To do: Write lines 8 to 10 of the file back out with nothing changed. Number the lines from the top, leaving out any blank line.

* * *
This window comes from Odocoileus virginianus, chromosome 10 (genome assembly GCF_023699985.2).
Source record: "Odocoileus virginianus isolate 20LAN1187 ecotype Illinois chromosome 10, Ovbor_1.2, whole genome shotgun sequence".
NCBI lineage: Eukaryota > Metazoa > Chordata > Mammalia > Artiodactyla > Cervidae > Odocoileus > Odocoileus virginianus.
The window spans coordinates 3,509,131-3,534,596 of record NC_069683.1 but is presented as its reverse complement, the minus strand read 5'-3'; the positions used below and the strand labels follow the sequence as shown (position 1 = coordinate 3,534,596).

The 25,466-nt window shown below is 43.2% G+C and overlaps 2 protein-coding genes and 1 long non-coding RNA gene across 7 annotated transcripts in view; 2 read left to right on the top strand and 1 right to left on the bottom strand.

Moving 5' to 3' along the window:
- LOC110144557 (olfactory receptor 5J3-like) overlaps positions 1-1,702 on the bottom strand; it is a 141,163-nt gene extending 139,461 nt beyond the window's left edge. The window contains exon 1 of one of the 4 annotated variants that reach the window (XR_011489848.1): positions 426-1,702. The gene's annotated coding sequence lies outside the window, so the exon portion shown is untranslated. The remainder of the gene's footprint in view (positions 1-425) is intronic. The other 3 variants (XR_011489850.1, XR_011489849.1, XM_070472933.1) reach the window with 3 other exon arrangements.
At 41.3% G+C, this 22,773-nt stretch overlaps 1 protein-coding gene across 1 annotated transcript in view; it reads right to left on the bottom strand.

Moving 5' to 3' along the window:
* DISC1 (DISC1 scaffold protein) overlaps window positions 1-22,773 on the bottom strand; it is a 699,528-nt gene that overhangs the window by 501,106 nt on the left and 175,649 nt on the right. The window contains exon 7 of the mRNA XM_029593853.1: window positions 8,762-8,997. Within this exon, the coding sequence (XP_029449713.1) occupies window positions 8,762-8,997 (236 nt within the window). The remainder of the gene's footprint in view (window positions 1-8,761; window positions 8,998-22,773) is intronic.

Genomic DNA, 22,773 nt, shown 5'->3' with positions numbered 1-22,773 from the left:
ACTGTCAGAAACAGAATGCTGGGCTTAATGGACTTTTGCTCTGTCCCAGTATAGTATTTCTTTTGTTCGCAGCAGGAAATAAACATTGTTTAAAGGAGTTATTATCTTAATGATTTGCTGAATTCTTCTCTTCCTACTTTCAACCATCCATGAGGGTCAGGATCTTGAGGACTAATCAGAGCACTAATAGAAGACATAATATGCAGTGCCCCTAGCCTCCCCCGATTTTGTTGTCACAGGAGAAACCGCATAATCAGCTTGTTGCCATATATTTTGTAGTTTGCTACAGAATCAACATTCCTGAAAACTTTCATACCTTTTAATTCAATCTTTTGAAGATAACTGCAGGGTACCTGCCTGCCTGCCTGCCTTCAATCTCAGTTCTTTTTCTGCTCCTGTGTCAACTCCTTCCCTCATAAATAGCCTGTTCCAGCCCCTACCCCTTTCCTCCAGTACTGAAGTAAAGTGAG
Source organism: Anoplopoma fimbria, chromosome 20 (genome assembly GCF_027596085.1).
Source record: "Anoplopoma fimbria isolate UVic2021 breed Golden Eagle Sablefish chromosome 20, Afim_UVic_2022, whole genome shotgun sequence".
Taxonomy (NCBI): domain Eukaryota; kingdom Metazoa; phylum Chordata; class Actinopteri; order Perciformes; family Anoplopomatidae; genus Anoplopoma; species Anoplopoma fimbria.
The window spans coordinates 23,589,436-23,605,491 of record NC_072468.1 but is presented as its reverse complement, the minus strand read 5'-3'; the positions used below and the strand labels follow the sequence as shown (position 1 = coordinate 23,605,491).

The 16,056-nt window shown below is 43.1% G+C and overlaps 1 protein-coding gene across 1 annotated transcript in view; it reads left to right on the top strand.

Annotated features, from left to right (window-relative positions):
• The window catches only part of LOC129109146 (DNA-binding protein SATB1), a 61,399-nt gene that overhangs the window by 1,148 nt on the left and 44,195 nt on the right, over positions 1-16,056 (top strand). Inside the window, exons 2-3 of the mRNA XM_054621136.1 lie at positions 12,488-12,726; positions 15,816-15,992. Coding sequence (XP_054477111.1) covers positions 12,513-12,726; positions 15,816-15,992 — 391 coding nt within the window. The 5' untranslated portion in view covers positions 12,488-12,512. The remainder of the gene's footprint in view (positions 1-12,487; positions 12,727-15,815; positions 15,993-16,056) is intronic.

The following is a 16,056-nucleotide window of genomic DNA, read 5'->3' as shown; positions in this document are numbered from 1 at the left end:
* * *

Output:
At 41.3% G+C, this 22,773-nt stretch overlaps 1 protein-coding gene across 1 annotated transcript in view; it reads right to left on the bottom strand.

Moving 5' to 3' along the window:
* DISC1 (DISC1 scaffold protein) overlaps window positions 1-22,773 on the bottom strand; it is a 699,528-nt gene that overhangs the window by 501,106 nt on the left and 175,649 nt on the right. The window contains exon 7 of the mRNA XM_029593853.1: window positions 8,762-8,997. Within this exon, the coding sequence (XP_029449713.1) occupies window positions 8,762-8,997 (236 nt within the window). The remainder of the gene's footprint in view (window positions 1-8,761; window positions 8,998-22,773) is intronic.